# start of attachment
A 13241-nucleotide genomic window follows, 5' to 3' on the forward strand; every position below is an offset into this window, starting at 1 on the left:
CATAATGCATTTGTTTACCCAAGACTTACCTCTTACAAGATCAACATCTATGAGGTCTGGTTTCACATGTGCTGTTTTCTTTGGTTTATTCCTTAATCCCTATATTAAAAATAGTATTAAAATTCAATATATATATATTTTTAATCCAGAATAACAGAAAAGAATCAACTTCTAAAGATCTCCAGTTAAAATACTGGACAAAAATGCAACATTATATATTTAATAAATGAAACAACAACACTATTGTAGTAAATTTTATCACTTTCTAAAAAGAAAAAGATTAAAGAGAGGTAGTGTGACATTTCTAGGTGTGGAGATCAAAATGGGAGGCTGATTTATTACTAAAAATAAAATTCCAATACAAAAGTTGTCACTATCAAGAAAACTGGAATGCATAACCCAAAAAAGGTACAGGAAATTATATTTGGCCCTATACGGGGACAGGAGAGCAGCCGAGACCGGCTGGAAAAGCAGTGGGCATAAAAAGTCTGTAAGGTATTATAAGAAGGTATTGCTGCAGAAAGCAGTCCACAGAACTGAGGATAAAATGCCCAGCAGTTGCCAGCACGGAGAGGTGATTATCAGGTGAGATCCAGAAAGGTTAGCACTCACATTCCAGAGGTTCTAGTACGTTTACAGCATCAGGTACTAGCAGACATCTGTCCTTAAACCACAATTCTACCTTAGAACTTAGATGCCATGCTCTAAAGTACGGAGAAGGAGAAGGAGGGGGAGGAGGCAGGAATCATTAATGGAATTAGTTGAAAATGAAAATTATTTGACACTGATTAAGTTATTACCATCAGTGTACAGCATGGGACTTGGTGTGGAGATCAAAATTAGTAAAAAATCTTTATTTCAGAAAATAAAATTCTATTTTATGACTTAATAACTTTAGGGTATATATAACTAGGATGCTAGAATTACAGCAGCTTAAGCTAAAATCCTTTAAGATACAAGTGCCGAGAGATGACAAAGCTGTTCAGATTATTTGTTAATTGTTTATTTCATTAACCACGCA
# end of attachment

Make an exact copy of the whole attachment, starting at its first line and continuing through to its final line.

A 13241-nucleotide genomic window follows, 5' to 3' on the forward strand; every position below is an offset into this window, starting at 1 on the left:
CATAATGCATTTGTTTACCCAAGACTTACCTCTTACAAGATCAACATCTATGAGGTCTGGTTTCACATGTGCTGTTTTCTTTGGTTTATTCCTTAATCCCTATATTAAAAATAGTATTAAAATTCAATATATATATATTTTTAATCCAGAATAACAGAAAAGAATCAACTTCTAAAGATCTCCAGTTAAAATACTGGACAAAAATGCAACATTATATATTTAATAAATGAAACAACAACACTATTGTAGTAAATTTTATCACTTTCTAAAAAGAAAAAGATTAAAGAGAGGTAGTGTGACATTTCTAGGTGTGGAGATCAAAATGGGAGGCTGATTTATTACTAAAAATAAAATTCCAATACAAAAGTTGTCACTATCAAGAAAACTGGAATGCATAACCCAAAAAAGGTACAGGAAATTATATTTGGCCCTATACGGGGACAGGAGAGCAGCCGAGACCGGCTGGAAAAGCAGTGGGCATAAAAAGTCTGTAAGGTATTATAAGAAGGTATTGCTGCAGAAAGCAGTCCACAGAACTGAGGATAAAATGCCCAGCAGTTGCCAGCACGGAGAGGTGATTATCAGGTGAGATCCAGAAAGGTTAGCACTCACATTCCAGAGGTTCTAGTACGTTTACAGCATCAGGTACTAGCAGACATCTGTCCTTAAACCACAATTCTACCTTAGAACTTAGATGCCATGCTCTAAAGTACGGAGAAGGAGAAGGAGGGGGAGGAGGCAGGAATCATTAATGGAATTAGTTGAAAATGAAAATTATTTGACACTGATTAAGTTATTACCATCAGTGTACAGCATGGGACTTGGTGTGGAGATCAAAATTAGTAAAAAATCTTTATTTCAGAAAATAAAATTCTATTTTATGACTTAATAACTTTAGGGTATATATAACTAGGATGCTAGAATTACAGCAGCTTAAGCTAAAATCCTTTAAGATACAAGTGCCGAGAGATGACAAAGCTGTTCAGATTATTTGTTAATTGTTTATTTCATTAACCACGCA